Control level considerations. What is the basis of your primary control architecture? For example, if your PLC architecture is built around Rockwell Automation then choosing devices with Logix support will make integration and support easier. The exciting news is that you are not limited to any one vendor, and there are already hundreds of devices to choose from. Furthermore, device manufacturers may provide “add-on” Logix instructions and other tools to enhance integration. The selection of devices will evolve over time, eventually becoming entire systems, for example an air compressor with direct Logix integration.
Features. A final consideration is features, which is a combination of function, for example performance capability in a VFD, and diagnostics. Based on your filtering by network protocol and control integration, which devices will meet your requirements? Will your requirements change based on application and cost? As an example, smart circuit breaker costs vary significantly by capability. It’s not uncommon to have multiple models in a single panelboard, varied by feeder/load application. The device specification should consider both functional requirements and cost suitability by application.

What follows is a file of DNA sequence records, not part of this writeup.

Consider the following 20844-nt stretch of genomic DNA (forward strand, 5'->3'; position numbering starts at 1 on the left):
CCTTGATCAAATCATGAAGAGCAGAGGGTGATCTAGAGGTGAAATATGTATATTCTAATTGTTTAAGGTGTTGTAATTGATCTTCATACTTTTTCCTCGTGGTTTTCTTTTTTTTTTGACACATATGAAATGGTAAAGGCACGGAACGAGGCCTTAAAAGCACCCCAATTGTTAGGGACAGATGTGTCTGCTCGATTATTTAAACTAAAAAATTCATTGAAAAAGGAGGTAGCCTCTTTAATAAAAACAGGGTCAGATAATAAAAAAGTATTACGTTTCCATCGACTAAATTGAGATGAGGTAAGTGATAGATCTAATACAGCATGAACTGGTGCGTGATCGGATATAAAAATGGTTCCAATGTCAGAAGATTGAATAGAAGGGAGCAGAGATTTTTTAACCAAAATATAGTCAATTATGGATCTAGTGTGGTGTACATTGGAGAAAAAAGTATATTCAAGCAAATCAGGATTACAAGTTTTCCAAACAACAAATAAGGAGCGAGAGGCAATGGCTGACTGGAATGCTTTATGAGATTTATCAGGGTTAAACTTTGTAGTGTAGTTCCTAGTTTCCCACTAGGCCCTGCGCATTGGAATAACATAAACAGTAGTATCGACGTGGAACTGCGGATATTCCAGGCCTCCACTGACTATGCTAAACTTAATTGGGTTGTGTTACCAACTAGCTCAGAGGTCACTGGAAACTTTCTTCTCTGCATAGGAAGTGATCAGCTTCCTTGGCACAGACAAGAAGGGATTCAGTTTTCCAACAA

Once you have your specifications in place, opportunities will arise to introduce smart devices. Perhaps it’s an upgrade of an old MCC. Or new drives being installed on a greenfield project.
- You don’t have to make full use of network capability immediately — just getting it in place is progress.
- You will need someone to help lay out your network, considering performance requirements. This is where a developed network design standard would be very helpful.
- Hardware, such as connections and switches, is critical. Too many industrial environments are ripe with standard office hardware. It’s a reliability issue waiting to happen.
- Find a good partner to work with for installation and troubleshooting. Be wary of IT value-added resellers (VARs). They are great at the MES level, but industrial automation is a leap. Lean on vendors who understand control and the environment first.
Justifying the added cost of smart devices can be an issue, especially early on during experimentation. With a little creativity, you can build a smart device solution around a functional problem. It starts with objectives.